I know phenols are more acidic as compared to alcohols, but are they considered different from alcohols?

Sure, you can study something as a subset, but are phenols considered a subset of alcohols, or are they considered as completely different from alcohols? My confusion is due to the fact that both of them contain a hydroxyl group.


  • $\begingroup$ Then what are the difference between above mentioned ones and carboxylic acid? $\endgroup$ Commented Jun 19, 2015 at 14:39

1 Answer 1


Nope. Alcohols consist of an -$\ce{OH}$ group bonded to a saturated carbon ($\mathrm{sp^3}$ hybridized, no multiple bonds).

IUPAC says:


Compounds in which a hydroxy group, -$\ce{OH}$, is attached to a saturated carbon atom $\ce{R3COH}$. The term 'hydroxyl' refers to the radical species, $\ce{HO^.}$.



Compounds having one or more hydroxy groups attached to a benzene or other arene ring, e.g., 2-naphthol:

2-naphthol structure
(source: iupac.org)

A phenol consists of an -$\ce{OH}$ bonded to an unsaturated $\mathrm{sp^2}$ carbon. Thus, it does not qualify as an alcohol. One can classify it as an enol, though.

Really, to me, the classification doesn't matter. Classifications are artificial, what is important is, how well the properties fit in the classification.

Many of the alcohol properties depend upon:

  • Its unsaturated nature: oxidation to ketone/aldehyde/acid
  • The weaker $\ce{R-O}$ bond and its ability to easily break and form an $\ce{R+}$ cation (this makes it a good participant in $\mathrm{S_N1}$ reactions)

Phenol can obviously not be oxidised at the $\ce{OH}$ to a ketone/acid (though one can do stuff to make it into a quinone). Phenylic carbocations are unstable, thus we don't get any $\mathrm{S_N1}$ reactions, and the $\ce{Ph-O}$ bond stays put.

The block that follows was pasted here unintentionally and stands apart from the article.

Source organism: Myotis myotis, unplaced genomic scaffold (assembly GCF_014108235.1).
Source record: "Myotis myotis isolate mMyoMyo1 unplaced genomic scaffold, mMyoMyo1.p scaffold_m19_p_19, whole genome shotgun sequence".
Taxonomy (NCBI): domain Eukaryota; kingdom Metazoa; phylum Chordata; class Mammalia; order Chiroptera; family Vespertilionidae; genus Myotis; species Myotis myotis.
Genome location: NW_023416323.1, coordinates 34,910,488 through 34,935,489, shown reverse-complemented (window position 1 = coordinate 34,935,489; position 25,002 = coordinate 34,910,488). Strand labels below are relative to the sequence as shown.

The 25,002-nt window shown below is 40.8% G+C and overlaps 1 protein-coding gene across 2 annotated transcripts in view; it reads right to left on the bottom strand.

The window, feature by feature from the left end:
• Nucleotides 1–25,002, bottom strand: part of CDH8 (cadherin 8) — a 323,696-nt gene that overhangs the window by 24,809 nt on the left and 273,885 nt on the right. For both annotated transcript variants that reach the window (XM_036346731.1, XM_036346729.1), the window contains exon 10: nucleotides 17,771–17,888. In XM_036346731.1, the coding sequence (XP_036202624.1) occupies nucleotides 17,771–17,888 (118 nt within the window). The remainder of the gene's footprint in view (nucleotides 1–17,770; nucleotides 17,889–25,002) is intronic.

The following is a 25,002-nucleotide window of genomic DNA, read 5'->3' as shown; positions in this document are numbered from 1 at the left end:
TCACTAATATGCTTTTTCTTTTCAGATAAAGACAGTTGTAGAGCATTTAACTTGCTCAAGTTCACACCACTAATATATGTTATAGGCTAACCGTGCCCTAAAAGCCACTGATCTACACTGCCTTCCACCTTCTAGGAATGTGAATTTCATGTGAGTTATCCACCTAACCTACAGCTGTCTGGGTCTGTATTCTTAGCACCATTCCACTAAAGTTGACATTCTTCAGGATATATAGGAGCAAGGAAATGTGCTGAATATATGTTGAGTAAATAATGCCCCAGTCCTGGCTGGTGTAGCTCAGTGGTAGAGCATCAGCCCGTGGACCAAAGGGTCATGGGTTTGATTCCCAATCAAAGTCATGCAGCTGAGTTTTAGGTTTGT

On the other hand, most of the reactions of phenol depend upon its

  • Aromatic phenyl ring: All the EAS reactions
  • Weaker $\ce{O-H}$ bond (i.e., acidic nature): Reimer-Tiemann reaction, etc.

Thus phenols and alcohols don't have too many reactions in common. So, in this case, they have been classified in a sensible manner--if phenols were classified as alcohols, we would basically be clubbing two radically different classes of compounds under one umbrella.

  • 1
    $\begingroup$ Actually the question in my book was "Which of these cannot be considered as an alcohol", and phenol was an option. $\endgroup$ Commented Jul 3, 2012 at 14:46
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    $\begingroup$ @kartik It is not an alcohol by definition. The second part of my answer deals with why we cannot even consider it as one. $\endgroup$ Commented Jul 3, 2012 at 14:48
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    $\begingroup$ @KartikAnand, one must remember that what is taught in a course is not always necessarily agreed on in the field. The "Central Dogma" comes to mind. $\endgroup$
    – bobthejoe
    Commented Jul 3, 2012 at 21:51
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    $\begingroup$ (Re:last paragraph) I agree that classifications are somewhat artificial. But I disagree that phenols and alcohols have nearly no reactions in common. Both alcohols and phenols are capable of acting as weakly acidic species; when deprotonated, their conjugate bases are both strong bases and good nucleophiles; and they can undergo many reactions in common at oxygen, such as alkylation, silylation, acylation, and many others. This is a significant facet of the chemistry of alcohols and should not be overlooked. $\endgroup$
    – james_ash
    Commented Jul 9, 2012 at 2:15
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    $\begingroup$ @james_ash: (I converted your post to a comment, once you have 50 rep you can comment yourself). Hmm, I sort of disagree with your comments on their strengths as acids/bases/nucleophiles, but that is only because their relative strengths are quite different. I'll edit my post, though--you're absolutely right about the other reactions. Basically I want to say that their nature is different enough for them to be classified differently. $\endgroup$ Commented Jul 9, 2012 at 4:29

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